Is Easter named after Ishtar?

by Matt Slick

The word "Easter" is of ancient origin. Some believe it was related to Ishtar the ancient Babylonian goddess of war, sex, and fertility that had symbols which included the egg and rabbit. However, that is not accurate.

"Originally a Saxon word (Eostre), denoting a goddess of the Saxons, in honor of whom sacrifices were offered about the time of the Passover. Hence the name came to be given to the festival of the Resurrection of Christ, which occurred at the time of the Passover."1

The Bible never uses the word in the original Greek of the New Testament. However, the King James Version uses the word in Acts 12:4, "And when he had apprehended him, he put him in prison, and delivered him to four quaternions of soldiers to keep him; intending after Easter to bring him forth to the people." The word in Greek in that verse is pascha, not ishtar or Eostre or easter. Pascha points to the Old Testament Passover.

Ishtar was an ancient fertility goddess of the Akkadians that was worshiped in Mesopotamia until around the first century BC. Ishtar was associated with the planet Venus2 and Tammuz, the god of vegetation, which is mentioned in Ezekiel 8:14.

The English word itself seems to be derived from Old English and/or Old High German that formed around A.D. 900-1200.

  • Middle English estre, from Old English ēastre; akin to Old High German ōstarun (plural) Easter, Old English ēast east
  • First Known Use: before 12th century3
  • before 900; Middle English ester, Old English ēastre; cognate with German Ostern; orig. name of a goddess and her festival; akin to east4

Should we use the pagan originated word "Easter" to designate Christ's resurrection?

We have seen that Easter is not related to Ishtar; but it is, as a word, related to the ancient goddess of the Saxons. So, is it proper to use such a word that has pagan origins in order to describe such a sacred Christian celebration? The answer is simple. Using it is not a problem. Let me explain why.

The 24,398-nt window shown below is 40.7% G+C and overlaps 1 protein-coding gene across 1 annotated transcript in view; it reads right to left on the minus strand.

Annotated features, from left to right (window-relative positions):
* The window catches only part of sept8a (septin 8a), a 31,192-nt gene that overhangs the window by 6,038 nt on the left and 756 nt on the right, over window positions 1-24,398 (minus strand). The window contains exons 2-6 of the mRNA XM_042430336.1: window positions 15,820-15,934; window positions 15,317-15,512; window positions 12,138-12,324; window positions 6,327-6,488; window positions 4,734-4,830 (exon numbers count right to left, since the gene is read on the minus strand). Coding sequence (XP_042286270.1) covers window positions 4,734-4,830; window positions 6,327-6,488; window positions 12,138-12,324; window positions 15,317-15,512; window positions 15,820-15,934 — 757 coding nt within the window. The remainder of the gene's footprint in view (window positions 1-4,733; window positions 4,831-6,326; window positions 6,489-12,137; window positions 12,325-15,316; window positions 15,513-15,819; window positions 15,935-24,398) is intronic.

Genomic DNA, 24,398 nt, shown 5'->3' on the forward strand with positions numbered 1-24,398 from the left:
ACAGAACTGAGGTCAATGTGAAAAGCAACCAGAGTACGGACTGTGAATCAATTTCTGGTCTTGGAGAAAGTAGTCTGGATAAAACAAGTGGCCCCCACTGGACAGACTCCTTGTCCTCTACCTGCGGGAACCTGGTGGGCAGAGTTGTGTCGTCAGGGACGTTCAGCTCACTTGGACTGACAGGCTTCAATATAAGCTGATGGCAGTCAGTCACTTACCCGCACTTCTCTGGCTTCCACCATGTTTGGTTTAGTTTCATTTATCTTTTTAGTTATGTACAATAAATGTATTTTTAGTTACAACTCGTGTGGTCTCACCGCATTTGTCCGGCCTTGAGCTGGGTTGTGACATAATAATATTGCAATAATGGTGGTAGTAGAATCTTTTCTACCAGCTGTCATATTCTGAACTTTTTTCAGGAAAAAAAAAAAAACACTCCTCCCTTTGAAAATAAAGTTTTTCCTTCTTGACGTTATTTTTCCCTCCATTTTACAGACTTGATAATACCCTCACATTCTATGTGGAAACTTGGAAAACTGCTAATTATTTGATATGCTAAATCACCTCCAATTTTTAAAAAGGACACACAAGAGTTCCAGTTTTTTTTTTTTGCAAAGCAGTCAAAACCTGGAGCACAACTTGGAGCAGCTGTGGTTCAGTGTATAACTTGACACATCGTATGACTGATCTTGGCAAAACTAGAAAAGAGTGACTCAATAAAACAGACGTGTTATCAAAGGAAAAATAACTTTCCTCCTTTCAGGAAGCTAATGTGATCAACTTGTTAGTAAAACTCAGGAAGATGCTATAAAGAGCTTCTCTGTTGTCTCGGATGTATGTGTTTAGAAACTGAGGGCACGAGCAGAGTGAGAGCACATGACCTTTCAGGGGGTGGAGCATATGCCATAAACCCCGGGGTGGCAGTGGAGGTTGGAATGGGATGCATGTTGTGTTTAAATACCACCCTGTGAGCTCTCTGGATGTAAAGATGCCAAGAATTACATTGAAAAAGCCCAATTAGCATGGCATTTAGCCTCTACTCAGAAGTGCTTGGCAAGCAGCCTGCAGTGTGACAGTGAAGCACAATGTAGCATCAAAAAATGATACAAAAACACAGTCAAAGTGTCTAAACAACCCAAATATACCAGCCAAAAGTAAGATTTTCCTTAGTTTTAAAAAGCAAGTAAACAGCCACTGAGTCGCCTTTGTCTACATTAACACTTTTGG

The origin of the word does not mean that the word is bad, any more than the origin of technology used by the Nazi's (jet engine) means that it is bad.

If we are to avoid using words of pagan origin, then we should be consistent and avoid using such words as . . .

  • Jupiter--the ancient Roman god of the heavens and the weather.5
  • Mars--the ancient Roman god of war.6
  • Saturday--the day of Saturn, the ancient god of agriculture, hence, Saturn day which became Saturday.7
  • Saturn--the ancient Roman god of agriculture that we used to describe whatever planets.8
  • Thursday--derived from the ancient word Thursdagr, which designated the Norse god Thor from which Thorsday derives.9

So we can see that many words have pagan origins, but we still use them today. It's not bad to use them; and it doesn't mean that if we use a word that originated in a pagan context, that we are somehow involved in paganism. Therefore, it is okay to use the word Easter because we understand it to mean that time of the year when Jesus rose from the dead.

  • 1. Easton, M. G. Easton’s Bible Dictionary. New York: Harper & Brothers, 1893.
  • 2. Achtemeier, Paul J., Harper & Row and Society of Biblical Literature. Harper’s Bible Dictionary. San Francisco: Harper & Row, 1985.
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About The Author

Matt Slick is the President and Founder of the Christian Apologetics and Research Ministry.